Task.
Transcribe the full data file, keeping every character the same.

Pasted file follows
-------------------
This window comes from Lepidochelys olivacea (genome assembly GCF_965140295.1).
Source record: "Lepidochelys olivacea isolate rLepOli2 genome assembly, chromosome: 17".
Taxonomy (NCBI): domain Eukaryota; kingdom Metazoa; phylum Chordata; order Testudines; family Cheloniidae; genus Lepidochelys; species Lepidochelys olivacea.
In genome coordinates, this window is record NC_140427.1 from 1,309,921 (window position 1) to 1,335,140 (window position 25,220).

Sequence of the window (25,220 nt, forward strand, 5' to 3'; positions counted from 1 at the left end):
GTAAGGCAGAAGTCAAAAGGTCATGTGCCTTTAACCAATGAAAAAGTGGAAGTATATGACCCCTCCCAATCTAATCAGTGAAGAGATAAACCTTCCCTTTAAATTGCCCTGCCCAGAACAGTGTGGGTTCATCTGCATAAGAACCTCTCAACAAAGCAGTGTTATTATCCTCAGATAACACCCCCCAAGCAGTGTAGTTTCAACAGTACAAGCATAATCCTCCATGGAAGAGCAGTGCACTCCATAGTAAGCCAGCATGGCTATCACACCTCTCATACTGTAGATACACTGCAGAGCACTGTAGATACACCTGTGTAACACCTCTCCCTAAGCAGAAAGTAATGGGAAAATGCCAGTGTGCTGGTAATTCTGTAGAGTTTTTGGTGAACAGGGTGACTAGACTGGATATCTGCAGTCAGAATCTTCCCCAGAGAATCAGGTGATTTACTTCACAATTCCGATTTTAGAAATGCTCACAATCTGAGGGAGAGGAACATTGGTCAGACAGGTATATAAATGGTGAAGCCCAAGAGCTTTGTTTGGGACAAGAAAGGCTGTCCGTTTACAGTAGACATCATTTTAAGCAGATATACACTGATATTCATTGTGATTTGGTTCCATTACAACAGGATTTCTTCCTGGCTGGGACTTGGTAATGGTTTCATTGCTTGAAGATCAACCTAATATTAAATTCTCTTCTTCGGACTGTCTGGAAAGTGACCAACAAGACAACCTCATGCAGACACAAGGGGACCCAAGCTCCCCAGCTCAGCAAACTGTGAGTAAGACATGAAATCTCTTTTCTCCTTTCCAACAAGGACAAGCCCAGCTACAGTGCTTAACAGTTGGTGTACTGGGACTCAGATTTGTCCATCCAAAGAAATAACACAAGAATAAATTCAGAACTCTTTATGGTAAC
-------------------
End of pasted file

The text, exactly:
This window comes from Lepidochelys olivacea (genome assembly GCF_965140295.1).
Source record: "Lepidochelys olivacea isolate rLepOli2 genome assembly, chromosome: 17".
Taxonomy (NCBI): domain Eukaryota; kingdom Metazoa; phylum Chordata; order Testudines; family Cheloniidae; genus Lepidochelys; species Lepidochelys olivacea.
In genome coordinates, this window is record NC_140427.1 from 1,309,921 (window position 1) to 1,335,140 (window position 25,220).

Sequence of the window (25,220 nt, forward strand, 5' to 3'; positions counted from 1 at the left end):
GTAAGGCAGAAGTCAAAAGGTCATGTGCCTTTAACCAATGAAAAAGTGGAAGTATATGACCCCTCCCAATCTAATCAGTGAAGAGATAAACCTTCCCTTTAAATTGCCCTGCCCAGAACAGTGTGGGTTCATCTGCATAAGAACCTCTCAACAAAGCAGTGTTATTATCCTCAGATAACACCCCCCAAGCAGTGTAGTTTCAACAGTACAAGCATAATCCTCCATGGAAGAGCAGTGCACTCCATAGTAAGCCAGCATGGCTATCACACCTCTCATACTGTAGATACACTGCAGAGCACTGTAGATACACCTGTGTAACACCTCTCCCTAAGCAGAAAGTAATGGGAAAATGCCAGTGTGCTGGTAATTCTGTAGAGTTTTTGGTGAACAGGGTGACTAGACTGGATATCTGCAGTCAGAATCTTCCCCAGAGAATCAGGTGATTTACTTCACAATTCCGATTTTAGAAATGCTCACAATCTGAGGGAGAGGAACATTGGTCAGACAGGTATATAAATGGTGAAGCCCAAGAGCTTTGTTTGGGACAAGAAAGGCTGTCCGTTTACAGTAGACATCATTTTAAGCAGATATACACTGATATTCATTGTGATTTGGTTCCATTACAACAGGATTTCTTCCTGGCTGGGACTTGGTAATGGTTTCATTGCTTGAAGATCAACCTAATATTAAATTCTCTTCTTCGGACTGTCTGGAAAGTGACCAACAAGACAACCTCATGCAGACACAAGGGGACCCAAGCTCCCCAGCTCAGCAAACTGTGAGTAAGACATGAAATCTCTTTTCTCCTTTCCAACAAGGACAAGCCCAGCTACAGTGCTTAACAGTTGGTGTACTGGGACTCAGATTTGTCCATCCAAAGAAATAACACAAGAATAAATTCAGAACTCTTTATGGTAAC